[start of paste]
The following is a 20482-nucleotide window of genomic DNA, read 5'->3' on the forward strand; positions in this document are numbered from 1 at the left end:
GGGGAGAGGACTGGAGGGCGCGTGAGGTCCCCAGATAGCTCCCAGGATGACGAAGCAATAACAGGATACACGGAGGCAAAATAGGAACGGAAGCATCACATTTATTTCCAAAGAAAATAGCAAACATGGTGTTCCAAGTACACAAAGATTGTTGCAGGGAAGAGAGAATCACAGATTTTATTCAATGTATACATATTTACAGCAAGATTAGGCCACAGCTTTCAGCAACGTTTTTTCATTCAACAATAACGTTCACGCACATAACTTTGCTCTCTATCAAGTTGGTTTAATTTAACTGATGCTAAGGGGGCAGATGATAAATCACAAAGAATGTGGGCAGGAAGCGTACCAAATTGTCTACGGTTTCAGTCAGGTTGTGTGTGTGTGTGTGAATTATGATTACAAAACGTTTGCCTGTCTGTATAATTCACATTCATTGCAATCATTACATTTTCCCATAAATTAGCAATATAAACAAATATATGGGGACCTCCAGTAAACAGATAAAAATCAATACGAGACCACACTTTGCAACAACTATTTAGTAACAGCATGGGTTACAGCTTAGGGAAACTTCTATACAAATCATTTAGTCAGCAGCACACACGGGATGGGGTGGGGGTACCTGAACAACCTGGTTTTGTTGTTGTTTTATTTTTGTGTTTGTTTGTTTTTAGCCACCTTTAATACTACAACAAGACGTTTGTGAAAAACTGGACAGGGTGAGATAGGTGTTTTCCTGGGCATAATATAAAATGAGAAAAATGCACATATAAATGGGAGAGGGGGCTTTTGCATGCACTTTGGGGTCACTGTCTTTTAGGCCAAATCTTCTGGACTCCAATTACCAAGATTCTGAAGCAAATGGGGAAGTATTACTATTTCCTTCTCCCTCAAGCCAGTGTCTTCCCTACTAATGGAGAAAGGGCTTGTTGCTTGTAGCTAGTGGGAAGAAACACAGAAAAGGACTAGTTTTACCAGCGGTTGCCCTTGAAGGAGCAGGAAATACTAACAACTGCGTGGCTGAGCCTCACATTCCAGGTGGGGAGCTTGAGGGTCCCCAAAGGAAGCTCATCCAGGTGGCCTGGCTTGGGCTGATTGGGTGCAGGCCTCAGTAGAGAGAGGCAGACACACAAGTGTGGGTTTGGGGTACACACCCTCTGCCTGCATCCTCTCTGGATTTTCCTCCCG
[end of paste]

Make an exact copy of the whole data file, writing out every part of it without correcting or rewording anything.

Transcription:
The following is a 20482-nucleotide window of genomic DNA, read 5'->3' on the forward strand; positions in this document are numbered from 1 at the left end:
GGGGAGAGGACTGGAGGGCGCGTGAGGTCCCCAGATAGCTCCCAGGATGACGAAGCAATAACAGGATACACGGAGGCAAAATAGGAACGGAAGCATCACATTTATTTCCAAAGAAAATAGCAAACATGGTGTTCCAAGTACACAAAGATTGTTGCAGGGAAGAGAGAATCACAGATTTTATTCAATGTATACATATTTACAGCAAGATTAGGCCACAGCTTTCAGCAACGTTTTTTCATTCAACAATAACGTTCACGCACATAACTTTGCTCTCTATCAAGTTGGTTTAATTTAACTGATGCTAAGGGGGCAGATGATAAATCACAAAGAATGTGGGCAGGAAGCGTACCAAATTGTCTACGGTTTCAGTCAGGTTGTGTGTGTGTGTGTGAATTATGATTACAAAACGTTTGCCTGTCTGTATAATTCACATTCATTGCAATCATTACATTTTCCCATAAATTAGCAATATAAACAAATATATGGGGACCTCCAGTAAACAGATAAAAATCAATACGAGACCACACTTTGCAACAACTATTTAGTAACAGCATGGGTTACAGCTTAGGGAAACTTCTATACAAATCATTTAGTCAGCAGCACACACGGGATGGGGTGGGGGTACCTGAACAACCTGGTTTTGTTGTTGTTTTATTTTTGTGTTTGTTTGTTTTTAGCCACCTTTAATACTACAACAAGACGTTTGTGAAAAACTGGACAGGGTGAGATAGGTGTTTTCCTGGGCATAATATAAAATGAGAAAAATGCACATATAAATGGGAGAGGGGGCTTTTGCATGCACTTTGGGGTCACTGTCTTTTAGGCCAAATCTTCTGGACTCCAATTACCAAGATTCTGAAGCAAATGGGGAAGTATTACTATTTCCTTCTCCCTCAAGCCAGTGTCTTCCCTACTAATGGAGAAAGGGCTTGTTGCTTGTAGCTAGTGGGAAGAAACACAGAAAAGGACTAGTTTTACCAGCGGTTGCCCTTGAAGGAGCAGGAAATACTAACAACTGCGTGGCTGAGCCTCACATTCCAGGTGGGGAGCTTGAGGGTCCCCAAAGGAAGCTCATCCAGGTGGCCTGGCTTGGGCTGATTGGGTGCAGGCCTCAGTAGAGAGAGGCAGACACACAAGTGTGGGTTTGGGGTACACACCCTCTGCCTGCATCCTCTCTGGATTTTCCTCCCG